Owing to the strength of that side of the film, it’s disappointing to report that the more conventionally dramatic side of the story fails to engage quite as well. Despite being the backbone of the film and handled better than it could be in similar films, the narrative with Angel can’t help but (literally, given the plot) close off the more vibrant and interesting club antics to us. It still deserves some praise; the un-remarkability of their troubled relationship is in many ways what makes it noteworthy. It feels real and messy and, despite how negatively it’s affecting Jesus’ life, it never becomes this all-consuming force of dramatic nature that drowns the story. It’s presented quite believably, as an obstacle, one he lives his life around and has to deal with day-to-day.
What truly lets it down is how formulaic both the ultimate resolution and the story beats it hits to get there, are. Spoilers ahoy but as the film goes on we learn Jesus’ father was let out of prison early owing to severe and untreatable cancer. From there you can guess exactly everything that happens, right up to him showing up at the club for Viva’s big show-stopping performance as she finally comes fully into her own, and him being proud of his son for it. It’s a pity as the film had toed a nice line at making their troubled dynamic true to life while also managing to make this drunken, abusive bigot seem partially sympathetic without letting you forget he’s an unrepentant asshole. That nuance is gradually eroded away as we move toward a resolution that never feels fully earned and could certainly have been more satisfying. That said, in keeping with the film’s strength, Viva’s final performance, fuelled by grief and anger is suitably enthralling.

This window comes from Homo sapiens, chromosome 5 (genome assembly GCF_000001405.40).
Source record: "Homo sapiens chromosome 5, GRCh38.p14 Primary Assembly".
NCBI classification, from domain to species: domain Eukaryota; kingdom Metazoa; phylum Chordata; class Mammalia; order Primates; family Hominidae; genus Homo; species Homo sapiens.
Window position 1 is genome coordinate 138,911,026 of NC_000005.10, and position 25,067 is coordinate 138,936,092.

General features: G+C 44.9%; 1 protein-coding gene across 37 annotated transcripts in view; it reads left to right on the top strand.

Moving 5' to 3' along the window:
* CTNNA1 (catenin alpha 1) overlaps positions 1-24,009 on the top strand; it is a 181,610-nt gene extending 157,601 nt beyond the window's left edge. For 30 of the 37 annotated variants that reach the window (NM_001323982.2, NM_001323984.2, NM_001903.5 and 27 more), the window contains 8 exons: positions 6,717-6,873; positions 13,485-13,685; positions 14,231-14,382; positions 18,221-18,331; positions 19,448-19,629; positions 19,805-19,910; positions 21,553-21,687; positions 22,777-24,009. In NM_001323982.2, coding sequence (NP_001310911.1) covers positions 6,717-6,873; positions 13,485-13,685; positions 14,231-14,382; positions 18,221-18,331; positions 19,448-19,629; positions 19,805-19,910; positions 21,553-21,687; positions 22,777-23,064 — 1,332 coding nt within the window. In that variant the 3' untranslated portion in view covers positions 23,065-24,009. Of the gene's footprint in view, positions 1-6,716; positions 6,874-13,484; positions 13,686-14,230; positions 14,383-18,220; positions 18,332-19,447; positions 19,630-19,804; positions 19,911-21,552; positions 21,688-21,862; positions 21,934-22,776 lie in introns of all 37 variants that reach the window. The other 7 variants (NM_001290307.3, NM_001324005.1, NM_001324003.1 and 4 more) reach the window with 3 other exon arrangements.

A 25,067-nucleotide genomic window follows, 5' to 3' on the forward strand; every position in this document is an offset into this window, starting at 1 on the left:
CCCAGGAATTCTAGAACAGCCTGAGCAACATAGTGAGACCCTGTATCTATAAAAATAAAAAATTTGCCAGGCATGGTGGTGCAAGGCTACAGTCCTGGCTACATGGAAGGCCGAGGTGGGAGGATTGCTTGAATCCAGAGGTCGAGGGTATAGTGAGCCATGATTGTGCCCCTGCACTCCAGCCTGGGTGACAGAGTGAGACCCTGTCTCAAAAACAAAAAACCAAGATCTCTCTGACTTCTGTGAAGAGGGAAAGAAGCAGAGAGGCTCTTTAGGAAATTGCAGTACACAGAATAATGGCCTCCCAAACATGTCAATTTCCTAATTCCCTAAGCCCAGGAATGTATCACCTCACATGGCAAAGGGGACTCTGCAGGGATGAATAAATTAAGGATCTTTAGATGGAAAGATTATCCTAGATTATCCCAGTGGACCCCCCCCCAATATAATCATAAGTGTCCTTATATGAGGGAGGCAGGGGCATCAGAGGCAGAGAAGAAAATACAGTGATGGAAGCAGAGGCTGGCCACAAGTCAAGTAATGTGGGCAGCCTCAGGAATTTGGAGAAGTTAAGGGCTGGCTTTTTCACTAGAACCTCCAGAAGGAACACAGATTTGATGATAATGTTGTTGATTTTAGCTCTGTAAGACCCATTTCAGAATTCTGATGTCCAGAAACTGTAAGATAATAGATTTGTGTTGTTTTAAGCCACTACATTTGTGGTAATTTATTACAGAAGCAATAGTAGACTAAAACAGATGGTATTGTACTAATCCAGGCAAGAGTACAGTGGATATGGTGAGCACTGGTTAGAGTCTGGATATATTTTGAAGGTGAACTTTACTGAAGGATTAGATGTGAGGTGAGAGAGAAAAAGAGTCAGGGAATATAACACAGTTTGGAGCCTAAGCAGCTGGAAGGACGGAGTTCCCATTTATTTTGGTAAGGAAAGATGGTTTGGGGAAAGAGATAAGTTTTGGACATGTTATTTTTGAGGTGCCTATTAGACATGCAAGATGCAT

In other areas the film fairs well. Having already mentioned the fantastic soundtrack, the actual score is less remarkable but has a nice, subtle, authentic feel to it that anchors the film’s setting without feeling intrusive or stereotypical. Visually too, the film is strong. One character remarks that where they’re living is “the most beautiful slum in the world” and it’s hard to argue the point given how the film photographs the urban landscape. Urban decay can often be aesthetically striking but even more so here where it’s being applied to the familiar architecture and faded splashes of colour that the Havanan landscape is recognisable for.
While the film may be less than stellar in its main dramatic thrust, that doesn’t detract from the stronger elements that make it well worth a watch. When it works, it’s a funny, occasionally sad, visually and aurally vibrant and bombastic affair with an acid tongue and genuinely funny albeit bleak sense of humour. Decidedly the best Irish feature you’re likely to see about Cuban drag queens in the immediate future.
Viva screened on Friday, 29th July as part of the GAZE International LGBT Film Festival
Viva is released in Irish cinemas on 19th August.